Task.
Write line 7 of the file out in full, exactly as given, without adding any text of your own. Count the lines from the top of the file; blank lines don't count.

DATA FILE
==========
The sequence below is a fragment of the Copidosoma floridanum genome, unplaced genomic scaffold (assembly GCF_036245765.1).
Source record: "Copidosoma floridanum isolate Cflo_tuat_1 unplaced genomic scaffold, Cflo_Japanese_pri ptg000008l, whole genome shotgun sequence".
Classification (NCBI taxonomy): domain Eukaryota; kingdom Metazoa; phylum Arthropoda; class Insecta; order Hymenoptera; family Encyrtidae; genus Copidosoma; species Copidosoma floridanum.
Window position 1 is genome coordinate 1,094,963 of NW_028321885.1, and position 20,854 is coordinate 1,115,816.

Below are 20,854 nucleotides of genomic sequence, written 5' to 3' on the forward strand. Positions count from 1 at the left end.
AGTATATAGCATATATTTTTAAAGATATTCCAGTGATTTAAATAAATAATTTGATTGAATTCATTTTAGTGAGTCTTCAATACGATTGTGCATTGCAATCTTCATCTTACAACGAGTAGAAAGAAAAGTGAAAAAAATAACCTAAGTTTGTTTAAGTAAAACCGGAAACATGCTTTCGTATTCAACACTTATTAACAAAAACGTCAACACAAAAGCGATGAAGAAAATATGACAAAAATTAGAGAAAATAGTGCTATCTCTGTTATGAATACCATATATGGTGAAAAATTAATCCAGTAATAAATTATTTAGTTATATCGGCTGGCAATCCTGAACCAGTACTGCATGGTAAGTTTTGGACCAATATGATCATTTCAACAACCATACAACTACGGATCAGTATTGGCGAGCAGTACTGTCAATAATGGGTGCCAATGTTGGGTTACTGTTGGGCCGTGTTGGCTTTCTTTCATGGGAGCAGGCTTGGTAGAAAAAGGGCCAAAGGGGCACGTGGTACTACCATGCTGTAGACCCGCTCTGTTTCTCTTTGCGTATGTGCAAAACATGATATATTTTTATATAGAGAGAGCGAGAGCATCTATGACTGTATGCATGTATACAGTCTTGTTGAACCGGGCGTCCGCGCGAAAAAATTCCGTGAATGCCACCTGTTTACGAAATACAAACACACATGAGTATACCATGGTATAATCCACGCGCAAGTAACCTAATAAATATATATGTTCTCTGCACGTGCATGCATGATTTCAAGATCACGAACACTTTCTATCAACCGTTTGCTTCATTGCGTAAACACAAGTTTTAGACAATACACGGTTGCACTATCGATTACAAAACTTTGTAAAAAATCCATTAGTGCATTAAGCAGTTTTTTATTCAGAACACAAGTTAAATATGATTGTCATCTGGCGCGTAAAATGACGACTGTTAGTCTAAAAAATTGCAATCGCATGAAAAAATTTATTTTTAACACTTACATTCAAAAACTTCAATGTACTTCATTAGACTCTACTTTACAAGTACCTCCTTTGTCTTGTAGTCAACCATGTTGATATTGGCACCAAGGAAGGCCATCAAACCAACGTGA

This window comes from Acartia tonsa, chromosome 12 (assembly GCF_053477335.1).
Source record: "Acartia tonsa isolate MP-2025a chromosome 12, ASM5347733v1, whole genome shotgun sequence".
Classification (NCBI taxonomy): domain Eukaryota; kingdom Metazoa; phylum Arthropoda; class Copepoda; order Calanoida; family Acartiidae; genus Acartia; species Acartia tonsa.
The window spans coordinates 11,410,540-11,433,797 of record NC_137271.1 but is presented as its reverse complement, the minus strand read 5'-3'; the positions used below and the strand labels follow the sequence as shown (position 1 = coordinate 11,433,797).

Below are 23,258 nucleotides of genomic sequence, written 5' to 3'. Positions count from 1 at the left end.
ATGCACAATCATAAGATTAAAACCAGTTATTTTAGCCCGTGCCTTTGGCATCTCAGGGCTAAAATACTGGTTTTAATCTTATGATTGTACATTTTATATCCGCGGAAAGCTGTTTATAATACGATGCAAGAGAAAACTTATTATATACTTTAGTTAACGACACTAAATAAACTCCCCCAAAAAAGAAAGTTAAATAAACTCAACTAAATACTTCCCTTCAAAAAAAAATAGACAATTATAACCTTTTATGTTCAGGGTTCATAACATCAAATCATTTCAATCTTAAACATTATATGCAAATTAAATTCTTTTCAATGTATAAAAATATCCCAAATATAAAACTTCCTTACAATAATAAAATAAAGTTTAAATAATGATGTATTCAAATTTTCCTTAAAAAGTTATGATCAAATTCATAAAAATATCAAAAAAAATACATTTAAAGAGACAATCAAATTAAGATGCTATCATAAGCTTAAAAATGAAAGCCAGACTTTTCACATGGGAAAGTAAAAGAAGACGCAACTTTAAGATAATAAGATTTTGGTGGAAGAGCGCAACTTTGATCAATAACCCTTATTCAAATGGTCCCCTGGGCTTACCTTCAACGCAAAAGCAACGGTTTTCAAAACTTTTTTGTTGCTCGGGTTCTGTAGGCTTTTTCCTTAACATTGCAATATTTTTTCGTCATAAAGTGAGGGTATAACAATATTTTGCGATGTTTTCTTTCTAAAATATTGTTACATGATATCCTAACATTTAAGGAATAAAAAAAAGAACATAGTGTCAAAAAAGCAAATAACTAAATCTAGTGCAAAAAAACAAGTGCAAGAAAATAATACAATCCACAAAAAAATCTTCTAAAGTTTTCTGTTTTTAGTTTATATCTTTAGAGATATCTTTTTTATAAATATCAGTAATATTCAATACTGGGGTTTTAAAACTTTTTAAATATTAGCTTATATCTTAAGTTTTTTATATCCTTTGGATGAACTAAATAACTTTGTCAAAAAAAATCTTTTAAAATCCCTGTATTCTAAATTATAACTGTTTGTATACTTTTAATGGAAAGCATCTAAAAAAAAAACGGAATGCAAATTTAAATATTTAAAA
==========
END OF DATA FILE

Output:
This window comes from Acartia tonsa, chromosome 12 (assembly GCF_053477335.1).